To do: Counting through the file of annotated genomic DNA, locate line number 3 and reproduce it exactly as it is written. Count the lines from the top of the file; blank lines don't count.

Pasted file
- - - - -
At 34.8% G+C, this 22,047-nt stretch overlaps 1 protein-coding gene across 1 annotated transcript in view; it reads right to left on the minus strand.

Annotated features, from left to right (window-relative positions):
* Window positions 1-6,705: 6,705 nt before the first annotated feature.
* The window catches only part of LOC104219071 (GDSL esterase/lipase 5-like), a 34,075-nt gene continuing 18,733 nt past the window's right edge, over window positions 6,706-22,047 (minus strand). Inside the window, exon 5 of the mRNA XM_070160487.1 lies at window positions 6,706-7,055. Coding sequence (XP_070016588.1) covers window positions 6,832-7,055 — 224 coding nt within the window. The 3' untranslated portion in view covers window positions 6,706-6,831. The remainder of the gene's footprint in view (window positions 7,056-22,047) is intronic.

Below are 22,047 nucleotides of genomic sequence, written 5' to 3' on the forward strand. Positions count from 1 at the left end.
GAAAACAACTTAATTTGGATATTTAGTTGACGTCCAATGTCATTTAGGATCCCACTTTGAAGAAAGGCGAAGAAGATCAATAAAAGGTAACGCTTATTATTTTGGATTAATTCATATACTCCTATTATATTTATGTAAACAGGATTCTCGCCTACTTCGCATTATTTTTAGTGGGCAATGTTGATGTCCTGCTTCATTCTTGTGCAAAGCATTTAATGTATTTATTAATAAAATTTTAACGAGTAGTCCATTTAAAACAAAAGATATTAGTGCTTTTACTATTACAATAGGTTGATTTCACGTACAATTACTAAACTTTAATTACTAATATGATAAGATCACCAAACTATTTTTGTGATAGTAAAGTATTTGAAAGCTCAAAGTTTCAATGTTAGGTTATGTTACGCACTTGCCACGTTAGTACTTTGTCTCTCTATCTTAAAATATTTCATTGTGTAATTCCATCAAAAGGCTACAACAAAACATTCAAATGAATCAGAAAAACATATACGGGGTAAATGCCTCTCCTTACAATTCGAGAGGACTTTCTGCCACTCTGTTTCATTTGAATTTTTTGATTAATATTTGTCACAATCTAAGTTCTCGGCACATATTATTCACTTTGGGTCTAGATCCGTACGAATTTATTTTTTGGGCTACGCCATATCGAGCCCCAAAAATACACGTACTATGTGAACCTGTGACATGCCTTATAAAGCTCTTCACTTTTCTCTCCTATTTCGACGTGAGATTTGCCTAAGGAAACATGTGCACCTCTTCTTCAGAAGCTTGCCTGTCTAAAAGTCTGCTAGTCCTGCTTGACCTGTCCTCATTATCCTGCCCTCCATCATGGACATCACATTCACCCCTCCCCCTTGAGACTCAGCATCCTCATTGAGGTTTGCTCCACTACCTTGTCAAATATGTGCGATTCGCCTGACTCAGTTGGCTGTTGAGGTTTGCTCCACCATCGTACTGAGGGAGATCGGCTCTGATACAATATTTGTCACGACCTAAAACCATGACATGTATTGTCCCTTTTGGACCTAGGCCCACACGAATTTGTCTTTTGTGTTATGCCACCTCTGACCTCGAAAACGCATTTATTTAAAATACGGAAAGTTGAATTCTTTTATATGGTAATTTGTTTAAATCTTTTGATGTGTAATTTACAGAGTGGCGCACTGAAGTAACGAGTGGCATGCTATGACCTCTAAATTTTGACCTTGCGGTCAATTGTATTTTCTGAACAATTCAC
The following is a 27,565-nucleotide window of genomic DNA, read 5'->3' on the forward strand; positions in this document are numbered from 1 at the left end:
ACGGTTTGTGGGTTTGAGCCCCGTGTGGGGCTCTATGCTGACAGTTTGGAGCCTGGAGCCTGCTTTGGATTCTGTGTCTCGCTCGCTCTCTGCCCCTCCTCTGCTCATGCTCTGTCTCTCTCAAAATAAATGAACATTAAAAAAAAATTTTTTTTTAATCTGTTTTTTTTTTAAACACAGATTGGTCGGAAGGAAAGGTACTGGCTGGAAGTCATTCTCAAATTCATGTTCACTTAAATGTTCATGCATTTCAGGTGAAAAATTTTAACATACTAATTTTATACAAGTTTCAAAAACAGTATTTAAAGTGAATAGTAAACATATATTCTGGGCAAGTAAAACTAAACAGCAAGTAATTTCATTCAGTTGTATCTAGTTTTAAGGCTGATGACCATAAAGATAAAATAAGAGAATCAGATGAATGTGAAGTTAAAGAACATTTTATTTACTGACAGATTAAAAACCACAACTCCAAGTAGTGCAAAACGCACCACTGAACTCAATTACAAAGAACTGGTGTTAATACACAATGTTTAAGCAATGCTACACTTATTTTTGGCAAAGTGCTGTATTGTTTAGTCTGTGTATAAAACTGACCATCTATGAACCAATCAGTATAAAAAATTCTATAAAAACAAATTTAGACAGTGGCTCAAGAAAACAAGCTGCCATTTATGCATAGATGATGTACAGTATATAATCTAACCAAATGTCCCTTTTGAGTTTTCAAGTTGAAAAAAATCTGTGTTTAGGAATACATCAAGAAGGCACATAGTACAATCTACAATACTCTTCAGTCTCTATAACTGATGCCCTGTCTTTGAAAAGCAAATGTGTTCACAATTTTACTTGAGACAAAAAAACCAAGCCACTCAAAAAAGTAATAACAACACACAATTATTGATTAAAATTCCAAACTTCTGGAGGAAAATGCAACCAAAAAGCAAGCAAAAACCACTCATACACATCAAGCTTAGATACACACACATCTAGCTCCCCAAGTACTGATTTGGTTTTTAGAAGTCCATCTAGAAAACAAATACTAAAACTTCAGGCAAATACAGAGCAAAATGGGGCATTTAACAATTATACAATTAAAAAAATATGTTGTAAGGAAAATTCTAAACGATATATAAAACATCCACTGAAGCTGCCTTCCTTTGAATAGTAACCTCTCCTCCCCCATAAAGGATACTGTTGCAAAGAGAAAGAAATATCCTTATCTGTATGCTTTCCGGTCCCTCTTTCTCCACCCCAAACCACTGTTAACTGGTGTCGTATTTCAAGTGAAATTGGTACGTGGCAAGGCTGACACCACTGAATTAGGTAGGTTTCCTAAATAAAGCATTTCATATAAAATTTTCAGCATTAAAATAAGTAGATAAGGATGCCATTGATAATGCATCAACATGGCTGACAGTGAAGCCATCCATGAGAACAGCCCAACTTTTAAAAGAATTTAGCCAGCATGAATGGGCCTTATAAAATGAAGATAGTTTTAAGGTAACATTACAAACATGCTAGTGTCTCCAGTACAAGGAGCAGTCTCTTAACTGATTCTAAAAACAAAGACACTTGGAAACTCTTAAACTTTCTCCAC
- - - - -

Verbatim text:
* Window positions 1-6,705: 6,705 nt before the first annotated feature.